Why We Love Mark Bitterman
Mark is a mineral master, a “selmelier” by his own nomenclature. His passion lies in something so elemental, seemingly ubiquitous, most people don’t think twice about it. He’s seen more salt than the Morton’s girl and yet is endlessly fascinated by each and every flake.
“Virtually everything you eat tastes better with salt.”
“The flavor of the salt itself is not what matters. Nobody eats salt by itself. What matters is the interaction of the salt and the food. “
How did you get the idea for the term 'selmelier?'
I’ve been a wine freak my whole life. I actually had a wine cellar when I was in high school. I always loved the connection of things that came out of the ground—the connections of product, and culture and place. It was always fun to tell the stories of these bottles. So, I had this long-standing connection to wine, but I certainly never thought of myself as a sommelier. And I was standing in our shop one day right after we opened, talking to a customer. And they said, ‘You’re an expert, but with salt.’ And I replied, ‘I’m like a selmelier.’ It just came out of my mouth, and I was really thrilled with myself. I swear to God I’m not into puns. It was just a moment of clarity. A sommelier’s job isn’t to just be an expert in wine, it’s to make wine meaningful. They tell a story. And that was my thought with salt. Sure, they taste different. But what’s exciting is that connection of flavor, tradition and food. You derive more meaning that way.
How do you think salt instills a sense of place?
It’s the most place-centric thing there is, in my opinion. Since the very beginning of agriculture or human socialist organization beyond nomadic tribes, we’ve been finding salt, and building societies around it. People would find a salt deposit in the mountains and say, ‘Shit, I could raise goats here. We could have agriculture and stay in one place.’ Over the millenia, people have been gathering and building communities around salt. Every place in history has had people communing around salt, and then making salt, and then building social and economical traditions and systems around salt. I love hyperbole, and I actually can’t exaggerate this enough. It’s a fundamental thing. Salt is place.
How is salt a unifier of all these places and societies?
Salt has always organized people. When you think about Chicago in the meatpacking industry—why did they go there? Because of the salt. You think about the butter cookies in the north of France. You taste them and think, ‘Why are these so darn good?’ It’s because of the salt. Everywhere in the world has this connection. You go to a village in central Japan. And you think about why they have this bottarga tradition just like they have in Sicily where they do those dried fish eggs. How can they make this fantastic dish that can be served in uniquely Japanese or uniquely European ways? Well, because they have the same salt making tradition. And it’s bizarre! Salt is always this connecting point around society, exchanging information and exchanging tradition.
How does The Meadow source salt?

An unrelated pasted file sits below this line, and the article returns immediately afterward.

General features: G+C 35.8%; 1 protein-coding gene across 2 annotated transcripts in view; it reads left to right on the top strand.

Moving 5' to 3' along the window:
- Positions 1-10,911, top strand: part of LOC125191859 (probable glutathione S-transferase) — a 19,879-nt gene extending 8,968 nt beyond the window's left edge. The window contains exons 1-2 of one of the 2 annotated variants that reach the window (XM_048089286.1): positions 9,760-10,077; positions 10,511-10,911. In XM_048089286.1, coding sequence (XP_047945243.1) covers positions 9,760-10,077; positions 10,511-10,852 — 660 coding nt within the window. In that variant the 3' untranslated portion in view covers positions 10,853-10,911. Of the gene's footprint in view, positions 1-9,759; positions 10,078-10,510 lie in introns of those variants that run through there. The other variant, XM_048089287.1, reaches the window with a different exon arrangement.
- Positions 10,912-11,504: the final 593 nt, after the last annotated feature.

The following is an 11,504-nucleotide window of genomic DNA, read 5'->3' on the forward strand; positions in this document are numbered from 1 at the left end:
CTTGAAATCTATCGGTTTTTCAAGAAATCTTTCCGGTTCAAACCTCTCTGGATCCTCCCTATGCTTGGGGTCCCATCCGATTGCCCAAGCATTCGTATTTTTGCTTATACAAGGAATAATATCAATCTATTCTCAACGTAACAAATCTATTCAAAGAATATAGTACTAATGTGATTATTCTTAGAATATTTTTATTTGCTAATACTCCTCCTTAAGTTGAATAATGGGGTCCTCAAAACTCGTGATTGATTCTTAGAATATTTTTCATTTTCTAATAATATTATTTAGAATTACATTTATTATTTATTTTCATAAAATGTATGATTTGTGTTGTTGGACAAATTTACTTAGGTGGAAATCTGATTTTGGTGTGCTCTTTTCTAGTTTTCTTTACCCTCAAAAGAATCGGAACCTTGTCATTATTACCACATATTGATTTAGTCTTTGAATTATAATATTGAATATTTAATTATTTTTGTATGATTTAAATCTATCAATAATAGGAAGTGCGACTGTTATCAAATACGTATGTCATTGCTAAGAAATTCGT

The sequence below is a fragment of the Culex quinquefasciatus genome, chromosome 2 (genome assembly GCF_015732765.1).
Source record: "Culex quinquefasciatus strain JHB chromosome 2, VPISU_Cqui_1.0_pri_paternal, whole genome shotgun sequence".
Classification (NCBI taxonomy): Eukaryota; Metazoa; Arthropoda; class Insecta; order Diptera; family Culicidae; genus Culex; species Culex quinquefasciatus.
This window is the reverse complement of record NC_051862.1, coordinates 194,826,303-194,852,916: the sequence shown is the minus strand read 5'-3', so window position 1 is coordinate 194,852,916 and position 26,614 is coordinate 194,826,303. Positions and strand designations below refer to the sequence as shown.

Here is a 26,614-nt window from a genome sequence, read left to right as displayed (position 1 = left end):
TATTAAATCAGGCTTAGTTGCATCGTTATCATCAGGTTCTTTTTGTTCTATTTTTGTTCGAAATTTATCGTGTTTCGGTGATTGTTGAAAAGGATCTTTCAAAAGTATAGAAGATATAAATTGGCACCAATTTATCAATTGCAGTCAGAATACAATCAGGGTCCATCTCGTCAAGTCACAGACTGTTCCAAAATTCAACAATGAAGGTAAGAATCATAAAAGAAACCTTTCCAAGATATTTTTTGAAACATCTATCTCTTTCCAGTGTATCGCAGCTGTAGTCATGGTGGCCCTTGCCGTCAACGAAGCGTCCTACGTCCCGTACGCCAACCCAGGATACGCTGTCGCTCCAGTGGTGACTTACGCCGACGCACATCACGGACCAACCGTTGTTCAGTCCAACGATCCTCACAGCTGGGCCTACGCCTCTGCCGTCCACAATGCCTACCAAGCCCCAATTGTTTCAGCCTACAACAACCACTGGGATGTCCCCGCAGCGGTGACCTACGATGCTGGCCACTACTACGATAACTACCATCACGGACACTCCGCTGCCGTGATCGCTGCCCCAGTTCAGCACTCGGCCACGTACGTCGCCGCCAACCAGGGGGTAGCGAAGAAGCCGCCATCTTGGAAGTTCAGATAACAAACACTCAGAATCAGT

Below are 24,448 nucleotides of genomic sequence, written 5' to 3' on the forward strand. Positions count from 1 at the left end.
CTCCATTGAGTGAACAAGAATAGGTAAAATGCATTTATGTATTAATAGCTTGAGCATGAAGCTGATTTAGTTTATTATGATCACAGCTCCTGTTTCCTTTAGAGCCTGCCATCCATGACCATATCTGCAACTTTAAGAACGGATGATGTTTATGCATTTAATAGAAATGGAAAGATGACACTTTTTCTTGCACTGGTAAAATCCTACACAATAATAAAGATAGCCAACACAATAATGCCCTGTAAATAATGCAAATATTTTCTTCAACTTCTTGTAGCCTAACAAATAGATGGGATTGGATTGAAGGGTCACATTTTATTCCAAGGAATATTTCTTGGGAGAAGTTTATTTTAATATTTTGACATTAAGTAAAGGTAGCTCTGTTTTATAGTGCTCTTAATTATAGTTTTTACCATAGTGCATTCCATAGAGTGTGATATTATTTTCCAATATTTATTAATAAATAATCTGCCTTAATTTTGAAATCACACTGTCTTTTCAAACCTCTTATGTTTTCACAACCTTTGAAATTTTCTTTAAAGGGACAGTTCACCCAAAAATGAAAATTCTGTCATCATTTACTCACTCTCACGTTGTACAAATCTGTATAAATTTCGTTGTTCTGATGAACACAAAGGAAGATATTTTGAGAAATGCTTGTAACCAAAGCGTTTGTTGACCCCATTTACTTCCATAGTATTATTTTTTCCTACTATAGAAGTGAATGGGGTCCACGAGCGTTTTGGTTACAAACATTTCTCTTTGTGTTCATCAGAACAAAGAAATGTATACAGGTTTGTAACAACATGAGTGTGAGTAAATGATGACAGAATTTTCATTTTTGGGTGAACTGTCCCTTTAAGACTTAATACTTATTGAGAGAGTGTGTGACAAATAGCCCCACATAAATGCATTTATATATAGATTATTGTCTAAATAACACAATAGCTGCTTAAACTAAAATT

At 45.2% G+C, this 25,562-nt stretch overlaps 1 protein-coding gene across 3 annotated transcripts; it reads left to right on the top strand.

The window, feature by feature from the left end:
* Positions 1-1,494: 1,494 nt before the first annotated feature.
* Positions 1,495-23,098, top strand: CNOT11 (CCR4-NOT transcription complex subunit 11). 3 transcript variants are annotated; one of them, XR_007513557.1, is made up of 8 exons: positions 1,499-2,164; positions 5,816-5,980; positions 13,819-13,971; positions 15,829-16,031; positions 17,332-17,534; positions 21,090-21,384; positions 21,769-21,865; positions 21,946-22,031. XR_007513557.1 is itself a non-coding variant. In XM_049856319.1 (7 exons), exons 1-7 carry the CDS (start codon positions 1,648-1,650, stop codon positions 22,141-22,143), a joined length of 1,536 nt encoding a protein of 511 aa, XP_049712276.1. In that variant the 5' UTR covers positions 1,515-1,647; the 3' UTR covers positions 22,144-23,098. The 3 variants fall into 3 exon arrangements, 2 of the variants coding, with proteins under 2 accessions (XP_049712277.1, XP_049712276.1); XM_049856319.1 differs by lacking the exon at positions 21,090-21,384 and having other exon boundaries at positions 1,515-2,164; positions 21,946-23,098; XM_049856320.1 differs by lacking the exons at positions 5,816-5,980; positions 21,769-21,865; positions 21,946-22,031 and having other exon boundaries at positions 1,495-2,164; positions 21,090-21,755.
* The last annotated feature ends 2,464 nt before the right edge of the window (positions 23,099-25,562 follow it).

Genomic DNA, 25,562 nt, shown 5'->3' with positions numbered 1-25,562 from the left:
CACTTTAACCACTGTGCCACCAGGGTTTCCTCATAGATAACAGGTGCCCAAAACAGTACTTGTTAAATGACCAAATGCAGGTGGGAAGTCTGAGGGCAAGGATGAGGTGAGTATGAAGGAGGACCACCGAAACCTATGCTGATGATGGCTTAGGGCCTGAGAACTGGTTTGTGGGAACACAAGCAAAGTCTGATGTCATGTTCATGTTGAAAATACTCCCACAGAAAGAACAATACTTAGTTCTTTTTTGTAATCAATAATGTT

It’s super top secret—no, just kidding. Ultimately, it’s: does this salt really tell a compelling story. Does it have something that you should care about. There are thousands, tens of thousands, of salts out there in the world, and it would be impractical to have them all. And not very interesting or necessary, I guess. Instead, we look for the ones that tell the most interesting stories the clearest. Along with that, it’s going to be about does it taste really good, does it do something really good in food, does it connect to the people and place where it’s made?
What is one of your favorite salts that’s the hardest to track down?
One of my favorite salts in the world comes from Lake Assal on the east coast of Africa in Djibouti. But tying to get stuff out of Djibouti when there’s tribal warfare with Somalia and all this crap going on the time, it’s like, ACK! I want this salt desperately, but it’s never in the store. It’s the only salt in the world that makes spherical crystals—which is chemically impossible by the way. It’s like proof of the existence of God or something. Like, yeah, I know that chemistry says you need crystal, but… I’m going to make a sphere.
A lot of people think of salt as just an ingredient. How do you challenge people to think about it differently?
That’s the basis of the absurdity and necessity of The Meadow in the first place. We opened a flower shop and I put my salt in there. People would come in every single day and be like, ‘Yeah, salt is salt. This is nonsense.’ But the way I’d challenge them is saying, look, salt is like any other thing. It’s produced by people for food using technology, using climate, using natural resources like the ocean. And wherever that’s done, the result is somewhat different based on the factors. Once you recognize that, you look at salt as something distinctive and unique. Then you think, ‘How can I take advantage of that uniqueness in my food?’ Once you start practicing and playing with that, there’s the proof. We are interested in adding texture, meaning and dimensionality to people’s daily lives. And there’s incredible validation in that. It’s really fun to see.
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